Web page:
# Josephus - generalised binary recurrence unfolding

I have some confusion around the meaning of $b_m$ and $b_j$. I think it is as follows:

• $\beta_j$ - In the rewritten 1.15 where $\beta_0 = \beta = -1$ and $\beta_1 = \gamma = 1$
• $\beta_m$ - In the binary representation or expansion. I.e. $(\beta_m \beta_{m-1} … \beta_1 \beta_0)_2$. As in $\beta_m$ is either a $0$ or a $1$.

Note on book context: Page 15, from just before equation 1.15.

# Random Ramblings on Above

About re-using the cyclical bit-shifting “magical solution” to the Josephus problem in a more generalised context. Firstly, the magical solution they are talking about:

$J((b_mb_{m-1}...b_1b_0)_2) = (b_{m-1}...b_1b_0b_m)_2$

Does the generalised Josephus recurrence admit of such magic? Sure, why not?

They then go on to, very cleverly, rewrite generalised equation in a new form that allows us to look at it in a different way. Firstly, the original generalised equation 1.11:

\begin{align} f(1) &= \alpha \\ f(2n) &= 2f(n) + \beta\text{,} \ \ \ \ \ \ \text{for } n \geq 1\text{;} \\ f(2n+1) &= 2f(n) + \gamma\text{,} \ \ \ \ \ \ \text{for } n \geq 1\text{.} \ \end{align}

Then the rewritten one as 1.15

\begin{align} f(1) &= \alpha; \\ f(2n + j) &= 2f(n) + \beta, \ \ \ \ \ \ \text{for}\ j=0,1\ \text{and}\ n\geq 1 \\ \end{align}

Now they say

If we let $\beta_0 = \beta$ and $\beta_1 = \gamma$

Which I think means: if we encounter a binary $0$ ($\beta_0)$ in the number then we substitute the $\beta = -1$ from the generalised form 1.11 equation. Otherwise, if we encounter a binary $1$ ($\beta_1$) then we substitute the $\gamma = 1$ also from the generalised equation 1.11.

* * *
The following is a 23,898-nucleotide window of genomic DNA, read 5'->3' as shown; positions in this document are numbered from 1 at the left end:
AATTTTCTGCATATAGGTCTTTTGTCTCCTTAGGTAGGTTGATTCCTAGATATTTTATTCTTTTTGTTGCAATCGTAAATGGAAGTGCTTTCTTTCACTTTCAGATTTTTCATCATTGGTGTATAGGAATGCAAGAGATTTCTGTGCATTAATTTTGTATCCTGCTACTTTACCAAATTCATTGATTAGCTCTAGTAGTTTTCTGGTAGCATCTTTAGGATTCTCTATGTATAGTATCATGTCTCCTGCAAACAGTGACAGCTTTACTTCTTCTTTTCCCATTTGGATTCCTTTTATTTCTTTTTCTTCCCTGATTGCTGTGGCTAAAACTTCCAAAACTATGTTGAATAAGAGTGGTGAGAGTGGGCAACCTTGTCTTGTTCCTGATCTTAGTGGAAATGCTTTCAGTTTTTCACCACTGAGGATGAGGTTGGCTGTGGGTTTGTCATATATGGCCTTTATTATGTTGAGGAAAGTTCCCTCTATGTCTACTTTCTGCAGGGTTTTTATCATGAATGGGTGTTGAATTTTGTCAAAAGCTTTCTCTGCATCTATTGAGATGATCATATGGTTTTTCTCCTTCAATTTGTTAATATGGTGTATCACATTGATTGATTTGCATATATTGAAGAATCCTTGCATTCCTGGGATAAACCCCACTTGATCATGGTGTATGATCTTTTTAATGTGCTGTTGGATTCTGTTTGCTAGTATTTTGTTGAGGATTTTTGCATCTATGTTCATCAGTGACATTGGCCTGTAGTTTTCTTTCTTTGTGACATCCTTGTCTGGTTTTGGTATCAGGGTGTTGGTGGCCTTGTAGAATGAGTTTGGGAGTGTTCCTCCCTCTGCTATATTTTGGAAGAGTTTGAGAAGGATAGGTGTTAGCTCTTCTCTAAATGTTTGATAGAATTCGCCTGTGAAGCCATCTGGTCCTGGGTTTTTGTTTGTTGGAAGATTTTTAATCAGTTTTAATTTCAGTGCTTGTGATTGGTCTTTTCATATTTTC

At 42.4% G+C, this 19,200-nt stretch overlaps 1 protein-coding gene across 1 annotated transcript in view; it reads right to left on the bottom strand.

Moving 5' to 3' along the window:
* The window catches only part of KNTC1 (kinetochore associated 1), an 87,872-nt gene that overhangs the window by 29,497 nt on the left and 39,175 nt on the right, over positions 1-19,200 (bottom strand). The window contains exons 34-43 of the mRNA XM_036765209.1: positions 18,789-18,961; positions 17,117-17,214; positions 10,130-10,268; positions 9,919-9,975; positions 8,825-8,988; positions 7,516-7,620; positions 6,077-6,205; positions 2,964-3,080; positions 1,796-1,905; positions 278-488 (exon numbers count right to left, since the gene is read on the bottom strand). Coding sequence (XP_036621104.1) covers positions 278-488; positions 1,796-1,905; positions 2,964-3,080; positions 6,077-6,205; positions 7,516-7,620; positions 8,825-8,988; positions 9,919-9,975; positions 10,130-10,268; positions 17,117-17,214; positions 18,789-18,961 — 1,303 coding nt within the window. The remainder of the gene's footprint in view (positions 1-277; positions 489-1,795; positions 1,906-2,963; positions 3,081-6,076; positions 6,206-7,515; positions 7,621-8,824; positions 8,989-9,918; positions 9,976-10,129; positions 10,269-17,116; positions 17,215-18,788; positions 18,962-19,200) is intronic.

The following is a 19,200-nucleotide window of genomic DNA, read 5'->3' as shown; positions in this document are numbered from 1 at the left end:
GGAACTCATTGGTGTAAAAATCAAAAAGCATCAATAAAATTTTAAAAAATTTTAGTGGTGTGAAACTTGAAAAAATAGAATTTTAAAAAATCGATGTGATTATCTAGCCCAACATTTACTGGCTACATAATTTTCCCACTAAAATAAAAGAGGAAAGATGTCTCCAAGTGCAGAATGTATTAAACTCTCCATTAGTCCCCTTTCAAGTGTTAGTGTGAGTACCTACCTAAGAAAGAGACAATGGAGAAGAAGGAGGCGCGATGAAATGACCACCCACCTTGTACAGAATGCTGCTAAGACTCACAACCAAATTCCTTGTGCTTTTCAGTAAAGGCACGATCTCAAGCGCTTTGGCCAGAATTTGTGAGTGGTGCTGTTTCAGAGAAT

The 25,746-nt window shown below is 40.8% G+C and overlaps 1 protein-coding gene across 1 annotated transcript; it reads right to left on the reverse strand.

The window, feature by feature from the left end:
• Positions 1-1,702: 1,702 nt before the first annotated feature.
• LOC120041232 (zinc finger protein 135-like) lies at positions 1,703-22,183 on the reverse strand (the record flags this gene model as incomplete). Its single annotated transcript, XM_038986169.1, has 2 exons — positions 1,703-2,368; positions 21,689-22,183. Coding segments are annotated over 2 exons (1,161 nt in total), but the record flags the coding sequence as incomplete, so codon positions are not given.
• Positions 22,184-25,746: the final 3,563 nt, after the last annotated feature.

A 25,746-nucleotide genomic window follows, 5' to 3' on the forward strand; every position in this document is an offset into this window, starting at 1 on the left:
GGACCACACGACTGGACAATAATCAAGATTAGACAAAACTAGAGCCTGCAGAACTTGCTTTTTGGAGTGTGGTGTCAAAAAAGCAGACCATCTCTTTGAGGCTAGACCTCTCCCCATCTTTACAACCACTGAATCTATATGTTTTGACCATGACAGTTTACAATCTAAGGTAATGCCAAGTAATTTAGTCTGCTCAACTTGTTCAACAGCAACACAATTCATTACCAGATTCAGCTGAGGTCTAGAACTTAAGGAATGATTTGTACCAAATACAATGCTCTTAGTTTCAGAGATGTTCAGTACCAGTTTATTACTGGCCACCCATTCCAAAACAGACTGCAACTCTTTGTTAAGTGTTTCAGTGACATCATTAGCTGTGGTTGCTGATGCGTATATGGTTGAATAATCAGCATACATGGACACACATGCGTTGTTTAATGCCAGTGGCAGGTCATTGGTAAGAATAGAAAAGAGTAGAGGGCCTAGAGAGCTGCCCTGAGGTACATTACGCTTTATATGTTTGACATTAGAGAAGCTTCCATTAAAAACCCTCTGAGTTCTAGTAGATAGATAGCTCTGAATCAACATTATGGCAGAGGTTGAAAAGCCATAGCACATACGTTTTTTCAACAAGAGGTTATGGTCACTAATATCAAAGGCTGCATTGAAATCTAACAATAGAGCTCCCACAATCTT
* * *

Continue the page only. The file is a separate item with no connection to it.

It is unfortunate that they overload $\beta$ in the generalised equation 1.11, rewritten generalised equation 1.15, and in the expansion notation $\beta_m$ where $m$ is the position/power of two in the binary number. I think that is the root of my confusion.

The table presented on page 16 (of the physical book, second edition) is very enlightening in demonstrating the rewritten (1.15) equation is used:

$\begin{array} n &= &(&1 &1 &0 &0 &1 &0 &0 &)_2 &= 100 \\ \hline f(n) &= &(&1 &1 &-1 &-1 &1 &-1 &-1 &)_2 \\ \end{array}$

Where:

• $\beta = -1$ is applied to $\beta_0$ i.e. binary $0$.
• $\gamma = 1$ is applied to $\beta_1$ i.e. binary $1$.

Applying above wherever we find a binary 1 convert to decimal with the appropriate power of two $m$ as in $2^m$ then multiply by $1$. Likewise, wherever we find a binary 0, convert to decimal with appropriate power of two $m$ as in $2^m$ then multiply by $-1$. Doing the above leads us to:

$+64 +32 -16 -8 +4 -2 -1 = 73$

So J(100) = 73

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